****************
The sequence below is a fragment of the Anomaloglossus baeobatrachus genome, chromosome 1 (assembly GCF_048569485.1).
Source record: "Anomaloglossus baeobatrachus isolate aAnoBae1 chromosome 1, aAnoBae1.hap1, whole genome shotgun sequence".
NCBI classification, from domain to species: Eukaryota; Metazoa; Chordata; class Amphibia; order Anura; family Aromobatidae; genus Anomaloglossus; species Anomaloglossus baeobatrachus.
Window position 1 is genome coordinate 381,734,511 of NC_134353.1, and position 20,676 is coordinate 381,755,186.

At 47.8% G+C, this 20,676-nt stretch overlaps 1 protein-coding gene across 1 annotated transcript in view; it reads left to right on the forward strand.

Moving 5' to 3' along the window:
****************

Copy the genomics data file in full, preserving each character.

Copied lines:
The sequence below is a fragment of the Anomaloglossus baeobatrachus genome, chromosome 1 (assembly GCF_048569485.1).
Source record: "Anomaloglossus baeobatrachus isolate aAnoBae1 chromosome 1, aAnoBae1.hap1, whole genome shotgun sequence".
NCBI classification, from domain to species: Eukaryota; Metazoa; Chordata; class Amphibia; order Anura; family Aromobatidae; genus Anomaloglossus; species Anomaloglossus baeobatrachus.
Window position 1 is genome coordinate 381,734,511 of NC_134353.1, and position 20,676 is coordinate 381,755,186.

At 47.8% G+C, this 20,676-nt stretch overlaps 1 protein-coding gene across 1 annotated transcript in view; it reads left to right on the forward strand.

Moving 5' to 3' along the window: